Korean Voices in Cloth

Gualala Arts Presents

Korean Voices in Fiber: Translating Tradition into Contemporary Art


Opening Reception: Friday, October 6, 2017, 5 to 7 pm. Exhibit remains through Saturday, November 18. Demonstration of bojagi.

Burnett Gallery and Elaine Jacob Foyer

free

 

Artist Yoong Soon Hur. “Cell”

“Korean Voices in Fiber: Translating Tradition into Contemporary Art” highlights the ancient heri-tage of fiber art in Korea as well as its vibrant modern transformation of both traditional and unexpected techniques and materials. This show is an opportunity to be introduced to a particular aspect of Korean artwork as part of our worldwide culture of textile arts.

There are 25 artists represented. Many are award winners whose works have been exhibited inter-nationally. Some are also respected designers and professors. Sonoma-based artist Mirka Knaster brings this exhibit to Gualala Arts Center to introduce interesting and beautiful aspects of Korean culture and art to an American audience after she experienced them first-hand in Korea.

Knaster said she tasked the artists to find something in their cultural heritage for inspiration of a contemporary art piece.  According to Yoonkyung Kim, her entry “Meditation” is an interpretation of the Korean flag.  “In using the traditional Korean colors which are part of the Korean flag and bangpai-kite, I am trying to express peacefulness and simplicity. The white background of the flag means peace. The red and blue circle in the center is called Taegeug, the origin of all things in the universe. The central thought is perfect harmony and balance: A continuous movement within the sphere of infinity, resulting in one unit. The blue part of Taegeug is called Eum or, in Chinese, Yin, and represents all negative aspects of the balance, while the red part is called Yang and describes all the positive aspects.”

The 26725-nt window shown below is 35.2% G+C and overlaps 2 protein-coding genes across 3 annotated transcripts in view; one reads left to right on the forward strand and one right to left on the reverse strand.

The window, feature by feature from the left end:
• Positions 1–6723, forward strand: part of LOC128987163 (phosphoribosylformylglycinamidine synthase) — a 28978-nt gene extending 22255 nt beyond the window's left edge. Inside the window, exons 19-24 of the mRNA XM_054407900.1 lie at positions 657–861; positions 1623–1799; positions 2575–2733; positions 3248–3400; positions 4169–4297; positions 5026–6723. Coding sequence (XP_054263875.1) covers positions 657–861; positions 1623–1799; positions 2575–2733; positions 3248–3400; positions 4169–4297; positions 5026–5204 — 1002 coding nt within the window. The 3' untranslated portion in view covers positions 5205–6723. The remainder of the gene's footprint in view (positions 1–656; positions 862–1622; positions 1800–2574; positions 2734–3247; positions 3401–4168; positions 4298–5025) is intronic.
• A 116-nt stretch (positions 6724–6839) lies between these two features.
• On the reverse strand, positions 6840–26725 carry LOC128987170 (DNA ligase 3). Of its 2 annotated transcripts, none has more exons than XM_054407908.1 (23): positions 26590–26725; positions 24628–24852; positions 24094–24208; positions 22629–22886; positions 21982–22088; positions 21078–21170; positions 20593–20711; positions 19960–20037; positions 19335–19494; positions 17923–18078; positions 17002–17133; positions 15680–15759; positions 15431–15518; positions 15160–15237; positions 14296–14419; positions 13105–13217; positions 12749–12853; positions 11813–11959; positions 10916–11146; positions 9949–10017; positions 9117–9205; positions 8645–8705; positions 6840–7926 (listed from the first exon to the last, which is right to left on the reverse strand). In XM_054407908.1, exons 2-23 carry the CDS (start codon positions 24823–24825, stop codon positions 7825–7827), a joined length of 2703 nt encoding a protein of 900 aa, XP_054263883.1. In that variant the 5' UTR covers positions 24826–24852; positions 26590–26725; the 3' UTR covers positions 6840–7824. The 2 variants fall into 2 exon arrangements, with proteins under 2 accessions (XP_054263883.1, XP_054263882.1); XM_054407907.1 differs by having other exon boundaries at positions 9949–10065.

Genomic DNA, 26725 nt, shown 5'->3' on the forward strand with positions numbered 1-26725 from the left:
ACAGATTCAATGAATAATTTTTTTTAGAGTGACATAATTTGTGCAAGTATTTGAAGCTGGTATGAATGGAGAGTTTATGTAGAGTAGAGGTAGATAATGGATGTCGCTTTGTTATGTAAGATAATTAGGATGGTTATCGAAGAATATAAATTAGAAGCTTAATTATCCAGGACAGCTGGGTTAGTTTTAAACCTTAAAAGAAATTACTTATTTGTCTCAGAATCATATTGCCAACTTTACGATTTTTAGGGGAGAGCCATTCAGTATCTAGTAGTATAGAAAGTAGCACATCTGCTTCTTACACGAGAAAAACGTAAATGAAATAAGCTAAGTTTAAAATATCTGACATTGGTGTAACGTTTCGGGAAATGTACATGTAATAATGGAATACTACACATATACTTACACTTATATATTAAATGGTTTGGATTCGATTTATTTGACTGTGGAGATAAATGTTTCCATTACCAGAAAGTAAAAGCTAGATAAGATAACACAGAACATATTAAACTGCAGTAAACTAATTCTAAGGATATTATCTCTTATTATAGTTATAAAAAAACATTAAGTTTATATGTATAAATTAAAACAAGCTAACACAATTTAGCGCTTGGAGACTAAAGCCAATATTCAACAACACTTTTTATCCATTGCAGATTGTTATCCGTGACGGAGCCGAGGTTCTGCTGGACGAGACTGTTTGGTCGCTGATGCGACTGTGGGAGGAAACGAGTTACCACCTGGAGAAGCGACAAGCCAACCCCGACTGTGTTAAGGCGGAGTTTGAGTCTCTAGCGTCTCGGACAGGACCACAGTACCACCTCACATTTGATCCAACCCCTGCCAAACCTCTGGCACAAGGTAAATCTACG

Each contemporary piece will be accompanied by an image of the traditional item that inspired the work, along with an explanation in English and Korean.

If you love art, in general, and textiles and handmade paper, in particular, you will enjoy learning about an Asian culture that stretches back thousands of years. Please join us as we explore traditional and contemporary fiber art from Korea.

Fiber artist Youngmin Lee will demonstrate the making of bojagi.

During the reception on Friday, October 6, Bay Area Korean textile artist and instructor, Youngmin Lee, will give a demonstration of bojagi to help generate understanding of how certain items have been made since ancient times.

Bojagi is a traditional Korean wrapping cloth, typically square and made from a variety of materials, most commonly silk or ramie. Embroidered bojagi are known as subo, while patchwork or scrap bojagi are known as chogak bo.

Bojagi have many uses, including as gift wrapping, in weddings, and in Buddhist rites. More recently, it has been recognized internationally as both a traditional art form and an inspiration for modern reinterpretations.

Inspiration for Gwi Jumeoni. Gwi Jumeoni is a traditional pouch accessory used as a pocket.

Mirka was born along the Adriatic Sea and educated in the U.S. on both coasts, where she earned degrees in Romance Languages, Latin American Studies, and Asian Comparative Studies. She has lived in the Andes, Blue Ridge Mountains, and Hawaiian Islands, and traveled far and wide. Her contemporary textile creations have been in national and international exhibits. A published author, she writes an art blog that includes posts on fiber art.  mirkaart.com/

Youngmin grew up in Korea, where she earned a master’s degree in fashion design and a bachelor’s degree in clothing and textiles. She has presented numerous workshops, classes and demonstrations on Korean arts and crafts in the Bay Area, including at the Asian Art Museum of San Francisco and Oakland Museum. Her textile work is regularly commissioned and exhibited.  youngminlee.com/

 

By Artist Eunhee Lee. Contemporary interpretation of the traditional Gwi Jumeoni (above).
“Story of Four Seasons-Spring” by Young Ran Park.